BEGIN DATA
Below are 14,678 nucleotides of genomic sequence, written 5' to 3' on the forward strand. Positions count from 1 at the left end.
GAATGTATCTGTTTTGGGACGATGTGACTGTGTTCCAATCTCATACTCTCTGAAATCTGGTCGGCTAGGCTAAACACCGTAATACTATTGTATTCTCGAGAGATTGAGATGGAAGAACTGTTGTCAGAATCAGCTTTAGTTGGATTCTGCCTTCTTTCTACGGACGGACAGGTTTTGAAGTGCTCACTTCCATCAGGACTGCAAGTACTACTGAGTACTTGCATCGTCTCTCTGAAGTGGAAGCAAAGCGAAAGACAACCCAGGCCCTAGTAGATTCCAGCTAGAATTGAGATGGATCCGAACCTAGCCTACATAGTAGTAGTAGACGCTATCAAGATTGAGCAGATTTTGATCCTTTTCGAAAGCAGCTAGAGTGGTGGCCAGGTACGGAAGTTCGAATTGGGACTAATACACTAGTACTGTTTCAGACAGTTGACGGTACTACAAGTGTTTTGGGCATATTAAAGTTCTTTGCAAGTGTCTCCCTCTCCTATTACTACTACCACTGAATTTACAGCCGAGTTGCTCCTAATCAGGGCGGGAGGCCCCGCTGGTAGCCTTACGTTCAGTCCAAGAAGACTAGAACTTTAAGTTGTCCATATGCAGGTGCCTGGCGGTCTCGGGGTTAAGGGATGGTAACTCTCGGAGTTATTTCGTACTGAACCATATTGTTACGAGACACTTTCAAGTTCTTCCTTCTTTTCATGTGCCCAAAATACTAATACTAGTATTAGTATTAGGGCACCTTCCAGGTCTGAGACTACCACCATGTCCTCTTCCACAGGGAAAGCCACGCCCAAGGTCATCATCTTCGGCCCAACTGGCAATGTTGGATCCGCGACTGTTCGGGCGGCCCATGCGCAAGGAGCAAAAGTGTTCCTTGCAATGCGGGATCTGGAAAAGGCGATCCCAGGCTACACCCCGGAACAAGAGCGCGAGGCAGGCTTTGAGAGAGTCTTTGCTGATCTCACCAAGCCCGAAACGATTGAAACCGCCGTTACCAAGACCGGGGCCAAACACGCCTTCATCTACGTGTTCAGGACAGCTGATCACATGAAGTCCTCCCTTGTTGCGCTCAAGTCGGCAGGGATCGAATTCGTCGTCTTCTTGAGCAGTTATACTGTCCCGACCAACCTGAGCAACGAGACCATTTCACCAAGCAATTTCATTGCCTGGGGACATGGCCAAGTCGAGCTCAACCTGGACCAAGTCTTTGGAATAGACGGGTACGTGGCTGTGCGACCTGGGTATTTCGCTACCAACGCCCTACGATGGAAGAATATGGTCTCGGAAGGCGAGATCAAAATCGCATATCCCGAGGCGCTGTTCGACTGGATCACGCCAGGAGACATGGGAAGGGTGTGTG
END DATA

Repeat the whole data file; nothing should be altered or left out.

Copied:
Below are 14,678 nucleotides of genomic sequence, written 5' to 3' on the forward strand. Positions count from 1 at the left end.
GAATGTATCTGTTTTGGGACGATGTGACTGTGTTCCAATCTCATACTCTCTGAAATCTGGTCGGCTAGGCTAAACACCGTAATACTATTGTATTCTCGAGAGATTGAGATGGAAGAACTGTTGTCAGAATCAGCTTTAGTTGGATTCTGCCTTCTTTCTACGGACGGACAGGTTTTGAAGTGCTCACTTCCATCAGGACTGCAAGTACTACTGAGTACTTGCATCGTCTCTCTGAAGTGGAAGCAAAGCGAAAGACAACCCAGGCCCTAGTAGATTCCAGCTAGAATTGAGATGGATCCGAACCTAGCCTACATAGTAGTAGTAGACGCTATCAAGATTGAGCAGATTTTGATCCTTTTCGAAAGCAGCTAGAGTGGTGGCCAGGTACGGAAGTTCGAATTGGGACTAATACACTAGTACTGTTTCAGACAGTTGACGGTACTACAAGTGTTTTGGGCATATTAAAGTTCTTTGCAAGTGTCTCCCTCTCCTATTACTACTACCACTGAATTTACAGCCGAGTTGCTCCTAATCAGGGCGGGAGGCCCCGCTGGTAGCCTTACGTTCAGTCCAAGAAGACTAGAACTTTAAGTTGTCCATATGCAGGTGCCTGGCGGTCTCGGGGTTAAGGGATGGTAACTCTCGGAGTTATTTCGTACTGAACCATATTGTTACGAGACACTTTCAAGTTCTTCCTTCTTTTCATGTGCCCAAAATACTAATACTAGTATTAGTATTAGGGCACCTTCCAGGTCTGAGACTACCACCATGTCCTCTTCCACAGGGAAAGCCACGCCCAAGGTCATCATCTTCGGCCCAACTGGCAATGTTGGATCCGCGACTGTTCGGGCGGCCCATGCGCAAGGAGCAAAAGTGTTCCTTGCAATGCGGGATCTGGAAAAGGCGATCCCAGGCTACACCCCGGAACAAGAGCGCGAGGCAGGCTTTGAGAGAGTCTTTGCTGATCTCACCAAGCCCGAAACGATTGAAACCGCCGTTACCAAGACCGGGGCCAAACACGCCTTCATCTACGTGTTCAGGACAGCTGATCACATGAAGTCCTCCCTTGTTGCGCTCAAGTCGGCAGGGATCGAATTCGTCGTCTTCTTGAGCAGTTATACTGTCCCGACCAACCTGAGCAACGAGACCATTTCACCAAGCAATTTCATTGCCTGGGGACATGGCCAAGTCGAGCTCAACCTGGACCAAGTCTTTGGAATAGACGGGTACGTGGCTGTGCGACCTGGGTATTTCGCTACCAACGCCCTACGATGGAAGAATATGGTCTCGGAAGGCGAGATCAAAATCGCATATCCCGAGGCGCTGTTCGACTGGATCACGCCAGGAGACATGGGAAGGGTGTGTG